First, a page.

Wednesday, September 8, 2010

Celebrating my 50th Barefoot Mile!

It's got to mean something.  Hitting my 50th barefoot mile today.  I'm not sure exactly what it means, but 50 always seems like such an important number. It's got to be some kind of milestone. Something golden!

Today's 2.5 mile run felt as easy as pie.  I even tried to add little "speed" sections (probably meaning I sped up to 15 - 16 min/mile pace for a few yards, lol.).  The really great thing about today was that my feet are not sore and do not ache now an hour after I've finished my run.   Usually they feel pretty good immediately upon finishing, but after sitting and resting in a chair for a bit (usually to write this blog) after getting up they will hurt and then I will feel residual soreness on and off until they "recover."  Usually by about 12 hours before I'm supposed to run again they've recovered completely, so the every other day running schedule has been just right for me this summer.

But right now, the feet feel great.  I'm walking around my kitchen barefoot and not even feeling like my feet just ran outside on the hard pavement at all.  It feels like somewhat of a miracle, if you ask me.

This is good!  It's just gotta' be.

Toe Relaxation
Last time, I wrote about relaxing my toes.  I thought that it was going to take miles and miles of running to deal with the tense toes issues but I was very surprised at how well my feet took to relaxed toes and how easy it was today.  I think they really liked the way relaxed toes felt, and wanted to run that way.  Running on various surfaces, asphalt, pavement with set-in bumpy stones, different kinds of uneven tile -- all of it was much easier with relaxing the toes.

Sometimes when I go to fix something in the running "form" it takes a long time to fix it.  One reason is that once one set of muscles that had been strengthened by the "old way" get deactivated,  a new set of muscles gets activated that wasn't participating in the "old way."  It can take quite a bit of time and repetitions for the newly activated muscles to get up to snuff.

But in the toe relaxation case, all the muscles seemed to like the adjustment right off the bat.  Good news.  It's nice when there's an easier fix, just for a change of pace.

Thoughts About Speed
For someone who runs at the back of the pack, I do a lot of contemplating the idea of speed.  People always say "thinking is not doing."  In the case of speed maybe I prefer to theorize and think about it rather than actually try it out.

Today I was thinking about how motivation affects speed.  A couple of years ago, when I would be late to get out for my walk, I  had to hurry and get it done in time to get to an appointment.  I would walk much faster because I had an internal motivation for speed.  In those days I also used to contemplate speed while walking (also instead of doing it) and I remember imagining how I would walk if I was trying to get to my parking meter before the meter maid did.  I would speed up and walk like I really meant it.  Having the motivation made a difference.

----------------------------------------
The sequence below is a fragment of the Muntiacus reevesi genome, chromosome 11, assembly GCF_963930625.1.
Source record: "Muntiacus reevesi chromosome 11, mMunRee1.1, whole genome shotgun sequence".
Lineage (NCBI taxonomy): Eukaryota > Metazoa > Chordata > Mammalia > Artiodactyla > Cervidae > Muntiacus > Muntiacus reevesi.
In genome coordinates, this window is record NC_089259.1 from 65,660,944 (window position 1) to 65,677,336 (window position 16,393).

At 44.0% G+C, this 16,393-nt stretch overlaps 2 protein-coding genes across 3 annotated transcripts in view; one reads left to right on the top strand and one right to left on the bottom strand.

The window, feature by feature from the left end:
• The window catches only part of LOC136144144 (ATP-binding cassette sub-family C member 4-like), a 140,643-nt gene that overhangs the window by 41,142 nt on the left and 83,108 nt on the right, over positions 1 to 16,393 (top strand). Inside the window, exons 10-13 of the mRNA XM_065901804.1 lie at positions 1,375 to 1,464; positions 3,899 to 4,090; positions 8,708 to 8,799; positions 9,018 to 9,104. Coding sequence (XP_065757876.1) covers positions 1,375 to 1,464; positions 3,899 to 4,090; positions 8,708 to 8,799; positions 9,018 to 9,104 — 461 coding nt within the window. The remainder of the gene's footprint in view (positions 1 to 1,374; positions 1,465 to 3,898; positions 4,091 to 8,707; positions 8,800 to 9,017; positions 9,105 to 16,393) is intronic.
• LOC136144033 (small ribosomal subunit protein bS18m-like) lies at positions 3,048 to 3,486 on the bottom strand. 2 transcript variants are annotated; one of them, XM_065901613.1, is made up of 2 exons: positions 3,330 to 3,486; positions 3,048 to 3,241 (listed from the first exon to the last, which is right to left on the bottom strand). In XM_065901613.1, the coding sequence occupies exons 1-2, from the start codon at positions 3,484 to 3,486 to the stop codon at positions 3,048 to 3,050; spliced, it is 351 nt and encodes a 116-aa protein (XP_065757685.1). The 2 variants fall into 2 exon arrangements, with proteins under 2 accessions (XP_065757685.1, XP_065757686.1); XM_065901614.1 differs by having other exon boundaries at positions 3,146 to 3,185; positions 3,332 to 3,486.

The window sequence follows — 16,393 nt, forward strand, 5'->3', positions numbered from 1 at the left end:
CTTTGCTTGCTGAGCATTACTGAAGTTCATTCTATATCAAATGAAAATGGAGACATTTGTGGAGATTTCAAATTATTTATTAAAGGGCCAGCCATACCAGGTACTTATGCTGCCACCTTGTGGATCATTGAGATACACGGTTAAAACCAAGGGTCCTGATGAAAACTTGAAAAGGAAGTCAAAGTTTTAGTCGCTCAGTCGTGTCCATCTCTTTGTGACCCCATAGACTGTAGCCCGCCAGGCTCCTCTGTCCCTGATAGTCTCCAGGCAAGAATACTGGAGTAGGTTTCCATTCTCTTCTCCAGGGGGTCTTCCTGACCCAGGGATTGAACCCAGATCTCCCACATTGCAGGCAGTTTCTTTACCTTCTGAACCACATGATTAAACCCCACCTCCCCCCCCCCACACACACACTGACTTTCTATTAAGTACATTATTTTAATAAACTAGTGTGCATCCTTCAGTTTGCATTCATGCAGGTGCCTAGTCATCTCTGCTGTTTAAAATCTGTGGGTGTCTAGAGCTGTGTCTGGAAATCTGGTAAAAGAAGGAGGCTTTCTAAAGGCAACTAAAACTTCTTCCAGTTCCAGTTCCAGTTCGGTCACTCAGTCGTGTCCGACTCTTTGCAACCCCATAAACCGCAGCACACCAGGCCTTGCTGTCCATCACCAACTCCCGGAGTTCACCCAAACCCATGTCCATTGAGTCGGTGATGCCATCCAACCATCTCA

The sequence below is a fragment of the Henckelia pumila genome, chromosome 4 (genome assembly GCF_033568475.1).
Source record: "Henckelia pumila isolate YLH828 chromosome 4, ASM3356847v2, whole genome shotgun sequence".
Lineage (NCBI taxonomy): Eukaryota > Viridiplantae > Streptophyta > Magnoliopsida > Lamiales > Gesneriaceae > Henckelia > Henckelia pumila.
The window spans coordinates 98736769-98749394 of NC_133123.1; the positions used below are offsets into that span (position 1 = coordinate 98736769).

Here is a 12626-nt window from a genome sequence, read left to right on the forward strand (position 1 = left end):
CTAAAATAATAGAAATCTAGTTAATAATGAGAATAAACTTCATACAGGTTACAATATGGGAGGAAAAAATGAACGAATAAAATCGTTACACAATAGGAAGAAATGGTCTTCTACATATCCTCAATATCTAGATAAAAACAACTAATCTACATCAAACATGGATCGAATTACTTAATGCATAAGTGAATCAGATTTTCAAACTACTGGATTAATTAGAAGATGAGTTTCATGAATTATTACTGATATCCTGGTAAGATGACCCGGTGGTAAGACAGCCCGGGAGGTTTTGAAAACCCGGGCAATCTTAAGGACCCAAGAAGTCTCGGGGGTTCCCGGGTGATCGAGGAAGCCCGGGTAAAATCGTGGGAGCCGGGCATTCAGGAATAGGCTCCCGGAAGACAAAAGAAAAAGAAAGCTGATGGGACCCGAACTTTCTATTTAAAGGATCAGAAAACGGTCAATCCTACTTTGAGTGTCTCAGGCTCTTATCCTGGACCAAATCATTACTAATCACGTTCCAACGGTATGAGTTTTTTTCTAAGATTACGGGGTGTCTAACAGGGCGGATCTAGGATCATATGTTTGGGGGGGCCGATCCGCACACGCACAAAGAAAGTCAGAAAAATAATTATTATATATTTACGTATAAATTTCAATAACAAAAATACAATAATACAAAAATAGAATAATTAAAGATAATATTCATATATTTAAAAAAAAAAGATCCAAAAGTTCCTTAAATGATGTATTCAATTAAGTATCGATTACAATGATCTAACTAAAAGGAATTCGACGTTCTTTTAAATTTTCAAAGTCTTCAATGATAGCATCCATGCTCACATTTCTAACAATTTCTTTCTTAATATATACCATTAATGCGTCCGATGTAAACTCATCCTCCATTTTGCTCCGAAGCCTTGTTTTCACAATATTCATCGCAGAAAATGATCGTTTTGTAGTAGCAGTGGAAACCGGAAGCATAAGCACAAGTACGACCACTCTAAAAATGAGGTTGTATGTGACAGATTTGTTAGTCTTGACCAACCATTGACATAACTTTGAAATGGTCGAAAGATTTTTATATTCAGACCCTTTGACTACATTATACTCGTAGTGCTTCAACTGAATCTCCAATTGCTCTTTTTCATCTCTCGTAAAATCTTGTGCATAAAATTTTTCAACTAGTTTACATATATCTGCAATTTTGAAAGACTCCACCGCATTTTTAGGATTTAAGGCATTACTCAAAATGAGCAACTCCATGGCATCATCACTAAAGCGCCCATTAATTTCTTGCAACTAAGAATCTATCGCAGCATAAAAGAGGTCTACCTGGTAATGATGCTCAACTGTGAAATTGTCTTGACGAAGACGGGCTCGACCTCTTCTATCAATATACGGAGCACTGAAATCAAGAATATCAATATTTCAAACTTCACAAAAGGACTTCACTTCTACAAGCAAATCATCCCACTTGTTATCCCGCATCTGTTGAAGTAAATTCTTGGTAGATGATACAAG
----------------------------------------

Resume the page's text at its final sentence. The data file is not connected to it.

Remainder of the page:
I don't really have a motivation to go faster right now.  But if somewhere I encountered information about what I might get out of trying to go faster, it might make me more interested in speeding up.

For now, however, I'm content.

Speed Increase Strategies
Okay, so not knowing why on earth I would want to go faster (except maybe to get to the finish line in time to get one of the free handout snacks, and before everyone packed up and left the area so I could still feel a part of everything), I started to strategize in my mind how I might go about improving speed.

My first thought was that I would add little segments of bursts of speed.  I think I remember reading in Jason Robillard's book -- The Barefoot Running Book: A Practical Guide to the Art and Science of Barefoot and Minimalist Shoe Running, which just came out with a new edition -- that he would run as fast as he could until he couldn't go any further that way and then slow down to an almost-walk, and then he would begin all over again once he was rested up.

Having that thought in mind, I figured I might do something like that, only not run as fast as I could, not want to feel that much pain -- only a little more pain.

Would I run faster for a set amount of time and then slower, like run fast one minute, rest one minute?  Or would I just run faster until it felt like I should slow down and rest -- the "listening to my body method."

Would I start out with the "speed" work right off the bat, or would I run a regular mile and then do the speed work during the second mile?

I pondered these and many other questions as I ran along.

Not that I am necessarily going to do this, mind you.  Just in the thinking stage right now.  Thinking is not doing.  And we all know that once you start doing something, all your theories get revised.


Julie said...

Congrats on your 50 miles!

ac said...

I don't think you should worry about speed at all.
You'll naturally get faster as you increase distance.

In my experience, trying to go fast is when I get injured.

Barefoot Neil Z said...

Great work!

barefootjosh said...

ac is right, but that doesn't mean speed offers nothing but cardiovascular agony.

Running fast is fun. It makes the slower paces easier. There's a lot to learn about smoothness and efficiency when you go fast.

But mostly, it's fun.